Meet the Panelists
Many thanks to all of you who joined us for this lunchtime screening and discussion around the film, Sometimes I Think About Dying. We also would like to thank our talented panelists for participating:
Stefanie Abel Horowitz
Stefanie Abel Horowitz directed theater for a decade before pivoting to film. Her second short film, sometimes, i think about dying premiered at the 2019 Sundance Film Festival, traveled the world on the Sundance Shorts Tour, garnered Abel Horowitz the Future Filmmaker Award from Palm Spring FF, and was shortlisted for the 92nd Academy Awards.
Katy Wright-Mead is co-writer, lead actor and producer of the 2020 Academy Award Short-Listed sometimes, i think about dying, a short film that World Premiered at Sundance Film Festival and traveled the world with the 2019 Sundance Short Film Tour. Katy is an alumnus of The American Academy of Dramatic Arts, Larry Moss Intensive, T. Schreiber Studio and UCB Training Center.
Patrick Hendry has worked as a mental health advocate for the past 29 years. His areas of expertise include peer provided services, self-directed care, recovery based trainings, organizational development, and management and sustainability. Patrick received MHA’s highest honor, the Clifford W. Beers Award in 2012, and a SAMHSA Voice Award and Eli Lilly Reintegration Lifetime Achievement Award in 2014.
Want to Know More?
In the film, we meet Fran, a young woman dealing with challenging thoughts about her own mortality while navigating feelings of disconnection at work.
Mental health, depression, and feeling lonely in the workplace are issues that affect more people than you might think:
• In fact, according to a 2019 study, mental illness is one of the top causes of worker disability in the U.S., with 62% of missed work days attributed to mental health conditions. Of people working with mental illness, 66% have been diagnosed with depression.
• One population that is particularly at risk are young adults between the age of 18 to 21. In the spring 2019 American College Health Association survey of nearly 50,000 college students, 66% said they felt very lonely at some point over the past twelve months, 71% of respondents said they felt “very sad”, 66% felt overwhelming anxiety, and 13% seriously considered suicide.
• Dwelling on thoughts about dying can feel uncomfortable and even scary, but it’s also common. More than one-third of young adults in the United States report having thoughts of death and suicide, while nearly half show at least moderate symptoms of depression. While these thoughts can feel unsettling, it’s normal to entertain them once and a while.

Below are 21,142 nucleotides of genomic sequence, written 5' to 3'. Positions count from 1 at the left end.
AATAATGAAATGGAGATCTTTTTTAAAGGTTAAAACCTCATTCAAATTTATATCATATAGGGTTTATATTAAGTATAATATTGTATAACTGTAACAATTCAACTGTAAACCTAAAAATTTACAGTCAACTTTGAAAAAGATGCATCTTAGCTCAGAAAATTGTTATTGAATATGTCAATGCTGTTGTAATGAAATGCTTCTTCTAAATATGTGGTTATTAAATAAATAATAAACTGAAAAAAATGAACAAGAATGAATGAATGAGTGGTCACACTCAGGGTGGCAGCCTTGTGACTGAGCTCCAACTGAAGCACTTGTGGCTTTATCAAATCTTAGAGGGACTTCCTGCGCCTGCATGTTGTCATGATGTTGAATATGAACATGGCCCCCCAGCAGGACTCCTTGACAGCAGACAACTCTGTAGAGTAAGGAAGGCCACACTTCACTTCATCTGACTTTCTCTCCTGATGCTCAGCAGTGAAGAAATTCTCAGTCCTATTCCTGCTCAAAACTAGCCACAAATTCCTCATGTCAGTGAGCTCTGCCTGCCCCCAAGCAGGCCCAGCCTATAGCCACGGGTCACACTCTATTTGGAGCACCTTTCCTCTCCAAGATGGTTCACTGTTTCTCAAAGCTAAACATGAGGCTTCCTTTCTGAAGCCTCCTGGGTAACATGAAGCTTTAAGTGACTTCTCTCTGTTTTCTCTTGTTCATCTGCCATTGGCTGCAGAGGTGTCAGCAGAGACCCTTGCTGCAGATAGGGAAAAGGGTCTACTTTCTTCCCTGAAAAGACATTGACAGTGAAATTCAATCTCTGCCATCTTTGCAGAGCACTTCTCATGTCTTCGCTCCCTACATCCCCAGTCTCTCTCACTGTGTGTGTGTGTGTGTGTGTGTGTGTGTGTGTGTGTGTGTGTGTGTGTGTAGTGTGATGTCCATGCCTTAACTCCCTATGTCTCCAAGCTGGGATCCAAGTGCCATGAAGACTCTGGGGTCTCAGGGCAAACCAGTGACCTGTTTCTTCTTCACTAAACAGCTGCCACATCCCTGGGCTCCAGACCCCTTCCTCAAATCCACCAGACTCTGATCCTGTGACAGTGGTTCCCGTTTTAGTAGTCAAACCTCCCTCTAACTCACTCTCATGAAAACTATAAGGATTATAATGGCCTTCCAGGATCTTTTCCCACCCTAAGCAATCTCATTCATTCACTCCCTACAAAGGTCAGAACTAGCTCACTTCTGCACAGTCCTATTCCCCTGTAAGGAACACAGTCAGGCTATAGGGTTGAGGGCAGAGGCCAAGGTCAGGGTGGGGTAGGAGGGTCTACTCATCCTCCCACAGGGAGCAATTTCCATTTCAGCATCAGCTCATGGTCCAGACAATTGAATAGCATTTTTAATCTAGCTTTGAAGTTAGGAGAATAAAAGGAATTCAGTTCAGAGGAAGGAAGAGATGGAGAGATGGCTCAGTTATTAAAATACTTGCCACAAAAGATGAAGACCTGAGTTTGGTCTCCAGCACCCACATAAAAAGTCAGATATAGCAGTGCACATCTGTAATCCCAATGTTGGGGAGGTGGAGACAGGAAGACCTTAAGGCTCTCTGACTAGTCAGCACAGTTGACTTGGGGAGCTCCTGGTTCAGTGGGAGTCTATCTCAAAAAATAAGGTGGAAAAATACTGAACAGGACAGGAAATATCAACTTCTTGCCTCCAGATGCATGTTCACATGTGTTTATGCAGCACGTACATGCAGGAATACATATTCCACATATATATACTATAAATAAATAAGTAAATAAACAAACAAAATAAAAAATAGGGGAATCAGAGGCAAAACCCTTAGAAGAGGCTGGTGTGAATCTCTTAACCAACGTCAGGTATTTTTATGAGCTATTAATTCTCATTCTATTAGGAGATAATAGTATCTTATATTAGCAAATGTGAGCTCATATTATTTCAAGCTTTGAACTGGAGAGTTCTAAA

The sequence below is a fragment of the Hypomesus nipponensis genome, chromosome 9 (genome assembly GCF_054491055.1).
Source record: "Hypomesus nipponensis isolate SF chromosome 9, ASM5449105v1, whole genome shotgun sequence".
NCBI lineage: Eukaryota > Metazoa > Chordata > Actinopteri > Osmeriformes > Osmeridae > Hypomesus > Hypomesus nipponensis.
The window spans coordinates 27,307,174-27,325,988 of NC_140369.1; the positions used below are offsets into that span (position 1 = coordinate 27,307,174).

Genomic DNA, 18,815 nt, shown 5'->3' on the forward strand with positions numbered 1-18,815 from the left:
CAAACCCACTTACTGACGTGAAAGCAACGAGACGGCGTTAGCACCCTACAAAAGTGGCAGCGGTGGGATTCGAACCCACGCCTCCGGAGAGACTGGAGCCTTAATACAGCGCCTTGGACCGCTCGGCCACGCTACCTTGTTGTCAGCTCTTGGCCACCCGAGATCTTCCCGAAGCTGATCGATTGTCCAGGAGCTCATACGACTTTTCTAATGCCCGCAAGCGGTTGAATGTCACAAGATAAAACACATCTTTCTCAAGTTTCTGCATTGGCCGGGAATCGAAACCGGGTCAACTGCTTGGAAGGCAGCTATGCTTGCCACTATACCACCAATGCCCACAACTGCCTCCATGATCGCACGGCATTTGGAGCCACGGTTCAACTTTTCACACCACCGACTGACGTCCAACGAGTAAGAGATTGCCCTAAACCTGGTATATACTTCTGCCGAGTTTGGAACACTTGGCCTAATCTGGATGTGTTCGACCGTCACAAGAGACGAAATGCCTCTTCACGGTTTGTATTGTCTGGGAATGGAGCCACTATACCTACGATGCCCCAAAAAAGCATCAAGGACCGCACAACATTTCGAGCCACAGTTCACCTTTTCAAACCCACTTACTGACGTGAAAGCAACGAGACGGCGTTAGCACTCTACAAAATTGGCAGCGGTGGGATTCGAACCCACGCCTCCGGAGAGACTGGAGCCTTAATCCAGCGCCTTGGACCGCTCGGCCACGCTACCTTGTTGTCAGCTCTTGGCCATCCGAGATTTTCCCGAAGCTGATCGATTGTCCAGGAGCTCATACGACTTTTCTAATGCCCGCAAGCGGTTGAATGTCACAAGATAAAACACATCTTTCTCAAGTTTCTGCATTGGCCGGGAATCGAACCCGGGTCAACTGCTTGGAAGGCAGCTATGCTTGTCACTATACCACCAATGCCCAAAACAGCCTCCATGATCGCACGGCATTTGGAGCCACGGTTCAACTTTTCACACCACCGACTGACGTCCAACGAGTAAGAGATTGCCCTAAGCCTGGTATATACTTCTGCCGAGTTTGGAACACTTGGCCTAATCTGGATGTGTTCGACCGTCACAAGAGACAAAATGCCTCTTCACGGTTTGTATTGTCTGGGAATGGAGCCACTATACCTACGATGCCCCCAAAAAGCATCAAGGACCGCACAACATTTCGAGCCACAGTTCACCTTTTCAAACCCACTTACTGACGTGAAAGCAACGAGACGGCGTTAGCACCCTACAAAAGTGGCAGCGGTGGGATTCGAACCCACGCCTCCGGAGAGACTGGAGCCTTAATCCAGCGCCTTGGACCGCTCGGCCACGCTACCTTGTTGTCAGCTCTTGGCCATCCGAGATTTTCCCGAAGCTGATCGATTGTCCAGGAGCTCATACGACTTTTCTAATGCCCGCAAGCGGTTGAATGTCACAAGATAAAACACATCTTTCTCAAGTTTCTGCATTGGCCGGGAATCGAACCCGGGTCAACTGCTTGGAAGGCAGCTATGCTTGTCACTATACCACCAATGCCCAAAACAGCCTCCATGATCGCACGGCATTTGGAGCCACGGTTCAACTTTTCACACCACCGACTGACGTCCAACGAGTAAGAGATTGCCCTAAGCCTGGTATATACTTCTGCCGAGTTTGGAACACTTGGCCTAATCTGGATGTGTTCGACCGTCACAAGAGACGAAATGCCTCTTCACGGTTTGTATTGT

• With the challenges brought on by the Covid-19 pandemic, there are indications that the loneliness epidemic is seriously impacting young people. In 2021, 36% of participants in a national survey of approximately 950 Americans reported feeling lonely “frequently” or “almost all the time or all the time” in the prior four weeks, compared with 25 percent who recalled experiencing serious issues in the two months prior to the pandemic. Though perhaps most striking is that 61 percent of those aged 18 to 25 reported high levels.
Submit Your Work Here
Research has shown that by sharing your work with others, you can increase confidence and self-esteem, encourage relationships, and build community.
One of the best ways to activate the power of art and healing with others is through the strength and inspiration that good storytelling offers. This film resonates with us, and we want to share it with the world! You can help us do just that. Click this link for access to the film so that you can share it in your community. You’ll also find more info about the filmmaker, as well as a video that shines a light on some of the themes and ideas that drive the film.
Join Our Film Club
Sign up for our Film Club and get film picks from our fourth annual UnLonely Film Festival delivered to your inbox each Friday, and to stay posted on the next installment of our Filmmaker Connect Series coming up in May 2021. You’ll also be among the first to hear about the launch of our fifth annual UnLonely Film Festival, kicking off June 6, 2021 at 8 PM ET!
We’ve put together a list of resources that we hope will be helpful in supporting better mental health. We are grateful to our partner, Mental Health America, for sharing some of their excellent resources with us. The list below includes special mental health tool-kits, mental health screenings, tips for taking good care of yourself throughout the day, along with creative outlets and other ways to share the power of art and healing with your community.
If you are in crisis, please reach out immediately for help. There are several resources for help in a crisis:
- CALL: 1-800-273-TALK (8255) to reach a 24-hour crisis center
- TEXT: MHA to 741741
- CALL: 911
MHA has an extensive list of self-help tools, screenings, and worksheets to help you identify and address your mental health challenges.
The Shine Initiative has put together a toolkit of coping strategies to fit your emotional state.
This list of creative activities used by art therapists, offered by The Gateway Foundation, is designed to improve mental, emotional, and physical challenges as well as to address issues of addiction.
WATCH ANOTHER SHORT FILM
Our fourth annual UnLonely Film Festival is available for you to experience for free! Here you will find 35+ short films to inspire, engage and inform. Each film page contains an opportunity for you to share your thoughts and complete a creative exercise.
HELP A FRIEND
With so many of us facing serious challenges due to the pandemic, it is good to be reminded of ways we can support individuals who may be struggling. The Jed Foundation has a quick and useful overview of what we all can do to help.